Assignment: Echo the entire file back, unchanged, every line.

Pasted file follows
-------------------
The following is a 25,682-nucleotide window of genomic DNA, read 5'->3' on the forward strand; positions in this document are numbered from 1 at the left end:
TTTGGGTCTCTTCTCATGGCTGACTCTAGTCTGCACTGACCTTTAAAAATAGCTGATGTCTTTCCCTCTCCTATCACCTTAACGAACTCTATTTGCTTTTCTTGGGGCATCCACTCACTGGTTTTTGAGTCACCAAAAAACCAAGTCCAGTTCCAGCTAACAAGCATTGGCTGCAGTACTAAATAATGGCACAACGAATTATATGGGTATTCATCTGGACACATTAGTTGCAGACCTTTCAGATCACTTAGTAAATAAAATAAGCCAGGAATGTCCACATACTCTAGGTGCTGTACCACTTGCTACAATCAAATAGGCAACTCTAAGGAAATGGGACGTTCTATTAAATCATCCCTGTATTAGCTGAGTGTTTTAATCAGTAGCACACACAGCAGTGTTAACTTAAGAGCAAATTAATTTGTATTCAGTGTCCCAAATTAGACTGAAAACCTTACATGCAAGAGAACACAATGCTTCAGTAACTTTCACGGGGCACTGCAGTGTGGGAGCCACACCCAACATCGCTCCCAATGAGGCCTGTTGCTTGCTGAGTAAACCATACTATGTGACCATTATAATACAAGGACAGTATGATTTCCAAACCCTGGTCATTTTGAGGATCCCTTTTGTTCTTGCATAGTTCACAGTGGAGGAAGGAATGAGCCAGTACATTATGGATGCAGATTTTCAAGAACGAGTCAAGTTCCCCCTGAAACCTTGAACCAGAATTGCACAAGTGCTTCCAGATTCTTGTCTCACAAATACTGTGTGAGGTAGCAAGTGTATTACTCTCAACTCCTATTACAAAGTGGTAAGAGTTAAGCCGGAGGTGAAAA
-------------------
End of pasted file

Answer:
The following is a 25,682-nucleotide window of genomic DNA, read 5'->3' on the forward strand; positions in this document are numbered from 1 at the left end:
TTTGGGTCTCTTCTCATGGCTGACTCTAGTCTGCACTGACCTTTAAAAATAGCTGATGTCTTTCCCTCTCCTATCACCTTAACGAACTCTATTTGCTTTTCTTGGGGCATCCACTCACTGGTTTTTGAGTCACCAAAAAACCAAGTCCAGTTCCAGCTAACAAGCATTGGCTGCAGTACTAAATAATGGCACAACGAATTATATGGGTATTCATCTGGACACATTAGTTGCAGACCTTTCAGATCACTTAGTAAATAAAATAAGCCAGGAATGTCCACATACTCTAGGTGCTGTACCACTTGCTACAATCAAATAGGCAACTCTAAGGAAATGGGACGTTCTATTAAATCATCCCTGTATTAGCTGAGTGTTTTAATCAGTAGCACACACAGCAGTGTTAACTTAAGAGCAAATTAATTTGTATTCAGTGTCCCAAATTAGACTGAAAACCTTACATGCAAGAGAACACAATGCTTCAGTAACTTTCACGGGGCACTGCAGTGTGGGAGCCACACCCAACATCGCTCCCAATGAGGCCTGTTGCTTGCTGAGTAAACCATACTATGTGACCATTATAATACAAGGACAGTATGATTTCCAAACCCTGGTCATTTTGAGGATCCCTTTTGTTCTTGCATAGTTCACAGTGGAGGAAGGAATGAGCCAGTACATTATGGATGCAGATTTTCAAGAACGAGTCAAGTTCCCCCTGAAACCTTGAACCAGAATTGCACAAGTGCTTCCAGATTCTTGTCTCACAAATACTGTGTGAGGTAGCAAGTGTATTACTCTCAACTCCTATTACAAAGTGGTAAGAGTTAAGCCGGAGGTGAAAA